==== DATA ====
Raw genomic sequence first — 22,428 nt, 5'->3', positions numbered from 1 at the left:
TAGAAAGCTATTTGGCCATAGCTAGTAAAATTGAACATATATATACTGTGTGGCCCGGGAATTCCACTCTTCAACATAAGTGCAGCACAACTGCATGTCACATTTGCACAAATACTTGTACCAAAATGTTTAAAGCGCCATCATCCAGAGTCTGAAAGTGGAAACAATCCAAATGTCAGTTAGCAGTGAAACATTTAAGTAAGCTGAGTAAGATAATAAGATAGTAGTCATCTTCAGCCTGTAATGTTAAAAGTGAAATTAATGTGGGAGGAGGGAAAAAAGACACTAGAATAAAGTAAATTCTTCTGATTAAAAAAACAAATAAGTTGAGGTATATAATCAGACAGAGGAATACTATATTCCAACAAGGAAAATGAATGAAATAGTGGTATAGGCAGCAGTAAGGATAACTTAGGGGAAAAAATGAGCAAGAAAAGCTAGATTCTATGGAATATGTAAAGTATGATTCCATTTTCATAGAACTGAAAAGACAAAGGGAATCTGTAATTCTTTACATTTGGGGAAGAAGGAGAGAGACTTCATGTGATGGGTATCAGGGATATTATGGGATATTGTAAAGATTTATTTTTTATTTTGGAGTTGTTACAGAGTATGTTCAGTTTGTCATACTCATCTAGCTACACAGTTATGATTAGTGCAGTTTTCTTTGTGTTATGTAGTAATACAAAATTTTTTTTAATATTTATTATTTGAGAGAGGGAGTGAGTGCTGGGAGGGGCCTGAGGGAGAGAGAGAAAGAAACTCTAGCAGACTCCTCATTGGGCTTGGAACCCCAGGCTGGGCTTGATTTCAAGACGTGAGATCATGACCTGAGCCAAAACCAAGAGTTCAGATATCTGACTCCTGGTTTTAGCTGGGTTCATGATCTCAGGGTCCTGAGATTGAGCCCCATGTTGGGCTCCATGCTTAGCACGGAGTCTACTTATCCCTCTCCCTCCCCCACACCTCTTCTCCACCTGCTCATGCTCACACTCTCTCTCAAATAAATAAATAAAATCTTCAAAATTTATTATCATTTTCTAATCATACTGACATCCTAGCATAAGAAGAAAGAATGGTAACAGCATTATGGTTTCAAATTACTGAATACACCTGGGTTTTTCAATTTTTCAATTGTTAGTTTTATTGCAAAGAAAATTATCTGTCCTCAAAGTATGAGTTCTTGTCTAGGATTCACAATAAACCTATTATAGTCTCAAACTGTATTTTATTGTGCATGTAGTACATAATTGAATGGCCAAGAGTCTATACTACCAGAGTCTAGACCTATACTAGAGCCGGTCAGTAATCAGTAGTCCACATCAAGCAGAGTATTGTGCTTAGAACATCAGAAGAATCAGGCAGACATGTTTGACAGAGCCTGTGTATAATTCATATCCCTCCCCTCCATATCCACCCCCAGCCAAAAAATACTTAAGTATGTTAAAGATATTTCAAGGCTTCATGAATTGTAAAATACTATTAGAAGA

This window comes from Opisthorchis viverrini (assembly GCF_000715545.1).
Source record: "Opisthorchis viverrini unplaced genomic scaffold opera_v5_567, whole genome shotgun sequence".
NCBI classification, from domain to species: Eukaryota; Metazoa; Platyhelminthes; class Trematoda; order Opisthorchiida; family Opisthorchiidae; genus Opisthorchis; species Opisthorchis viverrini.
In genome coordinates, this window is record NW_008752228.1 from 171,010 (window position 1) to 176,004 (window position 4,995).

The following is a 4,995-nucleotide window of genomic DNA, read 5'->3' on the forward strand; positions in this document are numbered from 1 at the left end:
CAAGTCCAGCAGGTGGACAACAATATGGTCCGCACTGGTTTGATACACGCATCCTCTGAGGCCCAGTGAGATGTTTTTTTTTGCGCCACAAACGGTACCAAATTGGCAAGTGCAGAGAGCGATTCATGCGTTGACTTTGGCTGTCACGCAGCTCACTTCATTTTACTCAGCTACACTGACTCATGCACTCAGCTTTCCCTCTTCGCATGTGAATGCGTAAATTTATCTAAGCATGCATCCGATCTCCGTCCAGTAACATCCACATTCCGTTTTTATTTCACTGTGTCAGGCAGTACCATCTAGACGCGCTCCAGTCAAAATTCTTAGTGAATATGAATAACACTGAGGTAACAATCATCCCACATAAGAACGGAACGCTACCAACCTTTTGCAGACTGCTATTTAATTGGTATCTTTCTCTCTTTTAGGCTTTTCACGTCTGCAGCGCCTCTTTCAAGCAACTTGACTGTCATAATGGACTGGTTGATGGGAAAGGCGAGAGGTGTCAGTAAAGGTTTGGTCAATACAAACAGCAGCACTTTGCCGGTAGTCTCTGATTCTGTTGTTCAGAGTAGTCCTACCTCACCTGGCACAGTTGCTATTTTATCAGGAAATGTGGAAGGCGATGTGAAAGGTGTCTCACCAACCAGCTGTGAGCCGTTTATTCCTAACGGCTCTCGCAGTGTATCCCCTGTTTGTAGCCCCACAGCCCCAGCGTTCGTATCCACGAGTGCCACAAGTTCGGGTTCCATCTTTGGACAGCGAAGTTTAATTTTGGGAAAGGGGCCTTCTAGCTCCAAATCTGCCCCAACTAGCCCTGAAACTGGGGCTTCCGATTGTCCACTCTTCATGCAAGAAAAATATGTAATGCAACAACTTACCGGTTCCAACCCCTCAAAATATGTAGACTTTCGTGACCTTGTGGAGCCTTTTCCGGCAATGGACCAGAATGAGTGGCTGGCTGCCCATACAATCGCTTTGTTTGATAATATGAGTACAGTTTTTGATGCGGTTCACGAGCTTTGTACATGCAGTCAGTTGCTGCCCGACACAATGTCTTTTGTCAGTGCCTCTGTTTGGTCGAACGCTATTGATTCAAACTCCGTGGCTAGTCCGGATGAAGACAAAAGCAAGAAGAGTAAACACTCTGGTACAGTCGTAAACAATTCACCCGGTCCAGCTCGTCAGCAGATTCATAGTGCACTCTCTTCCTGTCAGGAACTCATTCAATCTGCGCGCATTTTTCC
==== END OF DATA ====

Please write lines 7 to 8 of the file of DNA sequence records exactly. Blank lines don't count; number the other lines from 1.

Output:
The following is a 4,995-nucleotide window of genomic DNA, read 5'->3' on the forward strand; positions in this document are numbered from 1 at the left end:
CAAGTCCAGCAGGTGGACAACAATATGGTCCGCACTGGTTTGATACACGCATCCTCTGAGGCCCAGTGAGATGTTTTTTTTTGCGCCACAAACGGTACCAAATTGGCAAGTGCAGAGAGCGATTCATGCGTTGACTTTGGCTGTCACGCAGCTCACTTCATTTTACTCAGCTACACTGACTCATGCACTCAGCTTTCCCTCTTCGCATGTGAATGCGTAAATTTATCTAAGCATGCATCCGATCTCCGTCCAGTAACATCCACATTCCGTTTTTATTTCACTGTGTCAGGCAGTACCATCTAGACGCGCTCCAGTCAAAATTCTTAGTGAATATGAATAACACTGAGGTAACAATCATCCCACATAAGAACGGAACGCTACCAACCTTTTGCAGACTGCTATTTAATTGGTATCTTTCTCTCTTTTAGGCTTTTCACGTCTGCAGCGCCTCTTTCAAGCAACTTGACTGTCATAATGGACTGGTTGATGGGAAAGGCGAGAGGTGTCAGTAAAGGTTTGGTCAATACAAACAGCAGCACTTTGCCGGTAGTCTCTGATTCTGTTGTTCAGAGTAGTCCTACCTCACCTGGCACAGTTGCTATTTTATCAGGAAATGTGGAAGGCGATGTGAAAGGTGTCTCACCAACCAGCTGTGAGCCGTTTATTCCTAACGGCTCTCGCAGTGTATCCCCTGTTTGTAGCCCCACAGCCCCAGCGTTCGTATCCACGAGTGCCACAAGTTCGGGTTCCATCTTTGGACAGCGAAGTTTAATTTTGGGAAAGGGGCCTTCTAGCTCCAAATCTGCCCCAACTAGCCCTGAAACTGGGGCTTCCGATTGTCCACTCTTCATGCAAGAAAAATATGTAATGCAACAACTTACCGGTTCCAACCCCTCAAAATATGTAGACTTTCGTGACCTTGTGGAGCCTTTTCCGGCAATGGACCAGAATGAGTGGCTGGCTGCCCATACAATCGCTTTGTTTGATAATATGAGTACAGTTTTTGATGCGGTTCACGAGCTTTGTACATGCAGTCAGTTGCTGCCCGACACAATGTCTTTTGTCAGTGCCTCTGTTTGGTCGAACGCTATTGATTCAAACTCCGTGGCTAGTCCGGATGAAGACAAAAGCAAGAAGAGTAAACACTCTGGTACAGTCGTAAACAATTCACCCGGTCCAGCTCGTCAGCAGATTCATAGTGCACTCTCTTCCTGTCAGGAACTCATTCAATCTGCGCGCATTTTTCC